28 June 2012

WLIC 2012 conference session: A global perspective on RFID

Conference Session 176

A global perspective on RFID - a qualitative and quantitative
insight into the world of wire - contactless and automatic
identification of media Radio Frequency Identification Special Interest

15 August 2012 11:45 - 13:45 | Room: 5
Chair: Edmund Balnaves, Frank Seeliger

  • The 2012 survey of RFID use in the Library. Lessons learned and indicators for the future MICK FORTUNE (United Kingdom)


Investment in RFID for managing library operations continues to grow.
New standards for tag data and ILS/LMS-RFID communication have recently
been published and adopted in both the USA and UK.
While 13.56MHz HF solutions continue to dominate in these two countries
interest in UHF has continued to grow elsewhere. Many librarians have
struggled to make sense of a market that is at times both confused and
In an effort to gain a better understanding of the global picture
consultants in the USA, Australia and UK launched a survey in January
2012. 470 respondents from 16 countries told us about their current
systems, future plans, problems – and solutions – as well as their
satisfaction with the support they receive from their suppliers.

What do these results tell us about where the technology is going? And
what lessons should be passed on to new adopters? The speaker will
attempt to answer both questions with reference to the survey results.

  • Experience with RFID in Finland EEVALIISA COLB (Helsinki University Library, Helsinki, Finland)


The Helsinki University Library is getting ready for improved services and workflows with RFID-technology.In September 2012 a sustainable and shared solution is anticipated, when the library building will bring together the books and practices of the ten previous library units of the City Centre Campus.This case study offers an overview of the two-year RFID implementation project, practical issues discovered, as well as expectations for the future.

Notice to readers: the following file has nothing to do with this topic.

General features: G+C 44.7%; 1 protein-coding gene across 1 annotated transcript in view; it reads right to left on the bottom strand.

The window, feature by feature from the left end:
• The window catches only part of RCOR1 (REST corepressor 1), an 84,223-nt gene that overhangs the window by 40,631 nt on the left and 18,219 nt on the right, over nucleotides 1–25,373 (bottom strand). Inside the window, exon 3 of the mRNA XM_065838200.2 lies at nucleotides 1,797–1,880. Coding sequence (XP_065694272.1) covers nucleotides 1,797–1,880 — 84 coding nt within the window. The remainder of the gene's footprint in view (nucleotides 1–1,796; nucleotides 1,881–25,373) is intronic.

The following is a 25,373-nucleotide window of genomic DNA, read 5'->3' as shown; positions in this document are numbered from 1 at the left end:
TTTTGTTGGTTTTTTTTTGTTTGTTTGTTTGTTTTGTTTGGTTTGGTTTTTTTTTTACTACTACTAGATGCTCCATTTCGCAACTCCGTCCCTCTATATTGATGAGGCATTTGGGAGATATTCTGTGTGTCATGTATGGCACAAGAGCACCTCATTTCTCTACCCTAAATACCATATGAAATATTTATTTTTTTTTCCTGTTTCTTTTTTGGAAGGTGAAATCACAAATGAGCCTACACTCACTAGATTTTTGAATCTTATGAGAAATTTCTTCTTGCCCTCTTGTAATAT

• Development of security concepts for in-use RFID library-systems,
    concerning the potential of NFC capable smartphones SEBASTIAN KRAUTZ
    (AutoID/RFID competence centre, Technical University of Applied Sciences
    Wildau, Wildau, Germany)


NFC-Smartphones and the impact on RFID library systems
The NFC-technology is currently used in a growing number of applications. To enhance the use even more it has been integrated in the new generation of mobile phones. A smart phone can now be used as a “virtual wallet” or as a “key” to get access to buildings rooms etc. But what is NFC? NFC is based on RFID technology at 13,56MHz. So a smart phone with NFC is like a RFID reader for everyone. That means everyone with such a NFC enabled smart phone is able to manipulate the RFID components in the library. The presentation now shows what exactly is possible with NFC applications. There will be examples for both threats as well as benefits.

  • Talk about RFID in Egypt and Arab region libraries MAHMOUD SAYED ABDOU (Library of Congress - Cairo Office, Cairo, Egypt) 


Egypt is the leading country in librarianship over all Arab
countries. In 1870, Egypt established the first national library in
the Arab Region “Dar al-Kutub wa-al-Watha’iq al-Qawmiyah. In
1951, Egypt was the first country in the region that own official
education for librarianship and archives. Today Egypt has the largest
number of libraries in the Arab world which amounted to approximately
23196 libraries according to the latest official statistics issued by
The Egyptian Cabinet’s Information and Decision Support Center

As for the technical side, Egypt was one of first Arab countries that
connected to the internet in 1989. And by the second half of the 90s,
libraries automation started in the Egyptian libraries. Since the
90s, most libraries in Egypt relied on “Barcode” as a management
system and “EM-Electromagnetic strips” as a security system. At
the mid-2000s it was a slowly moving toward using RFID technology in
the Egyptian libraries. In 2007 The Library of the American
University in Cairo-AUC was the first library in Egypt to use RFID,
followed by two other libraries: In 2009 the library of the French
Institute of Oriental Archaeology started to convert to RFID, and In
2010 The Library of The Nile University in Egypt relied on RFID to
manage and secure its collection. On other hand many libraries in
Egypt are planning to use RFID in the future as will be shown during
this study.


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